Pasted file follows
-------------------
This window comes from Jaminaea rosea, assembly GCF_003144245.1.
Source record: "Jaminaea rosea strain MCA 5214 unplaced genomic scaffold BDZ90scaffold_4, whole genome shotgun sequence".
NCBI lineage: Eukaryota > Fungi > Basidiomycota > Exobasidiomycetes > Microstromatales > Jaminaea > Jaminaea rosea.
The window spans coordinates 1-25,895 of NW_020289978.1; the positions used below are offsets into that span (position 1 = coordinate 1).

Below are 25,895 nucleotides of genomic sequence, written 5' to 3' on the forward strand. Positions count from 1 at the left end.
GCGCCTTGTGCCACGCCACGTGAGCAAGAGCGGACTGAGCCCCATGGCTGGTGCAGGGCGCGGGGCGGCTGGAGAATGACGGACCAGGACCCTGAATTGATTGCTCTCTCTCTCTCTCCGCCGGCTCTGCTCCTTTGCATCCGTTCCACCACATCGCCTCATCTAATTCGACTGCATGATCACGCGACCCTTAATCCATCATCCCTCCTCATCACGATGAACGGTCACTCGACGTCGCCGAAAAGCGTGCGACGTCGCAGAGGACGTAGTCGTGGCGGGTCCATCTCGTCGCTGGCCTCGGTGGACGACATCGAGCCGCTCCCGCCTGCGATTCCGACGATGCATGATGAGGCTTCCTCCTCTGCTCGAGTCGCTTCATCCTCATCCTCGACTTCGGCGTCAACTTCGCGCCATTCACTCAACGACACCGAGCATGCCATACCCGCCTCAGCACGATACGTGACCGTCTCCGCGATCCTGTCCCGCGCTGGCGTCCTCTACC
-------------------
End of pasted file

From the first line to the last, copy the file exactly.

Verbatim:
This window comes from Jaminaea rosea, assembly GCF_003144245.1.
Source record: "Jaminaea rosea strain MCA 5214 unplaced genomic scaffold BDZ90scaffold_4, whole genome shotgun sequence".
NCBI lineage: Eukaryota > Fungi > Basidiomycota > Exobasidiomycetes > Microstromatales > Jaminaea > Jaminaea rosea.
The window spans coordinates 1-25,895 of NW_020289978.1; the positions used below are offsets into that span (position 1 = coordinate 1).

Below are 25,895 nucleotides of genomic sequence, written 5' to 3' on the forward strand. Positions count from 1 at the left end.
GCGCCTTGTGCCACGCCACGTGAGCAAGAGCGGACTGAGCCCCATGGCTGGTGCAGGGCGCGGGGCGGCTGGAGAATGACGGACCAGGACCCTGAATTGATTGCTCTCTCTCTCTCTCCGCCGGCTCTGCTCCTTTGCATCCGTTCCACCACATCGCCTCATCTAATTCGACTGCATGATCACGCGACCCTTAATCCATCATCCCTCCTCATCACGATGAACGGTCACTCGACGTCGCCGAAAAGCGTGCGACGTCGCAGAGGACGTAGTCGTGGCGGGTCCATCTCGTCGCTGGCCTCGGTGGACGACATCGAGCCGCTCCCGCCTGCGATTCCGACGATGCATGATGAGGCTTCCTCCTCTGCTCGAGTCGCTTCATCCTCATCCTCGACTTCGGCGTCAACTTCGCGCCATTCACTCAACGACACCGAGCATGCCATACCCGCCTCAGCACGATACGTGACCGTCTCCGCGATCCTGTCCCGCGCTGGCGTCCTCTACC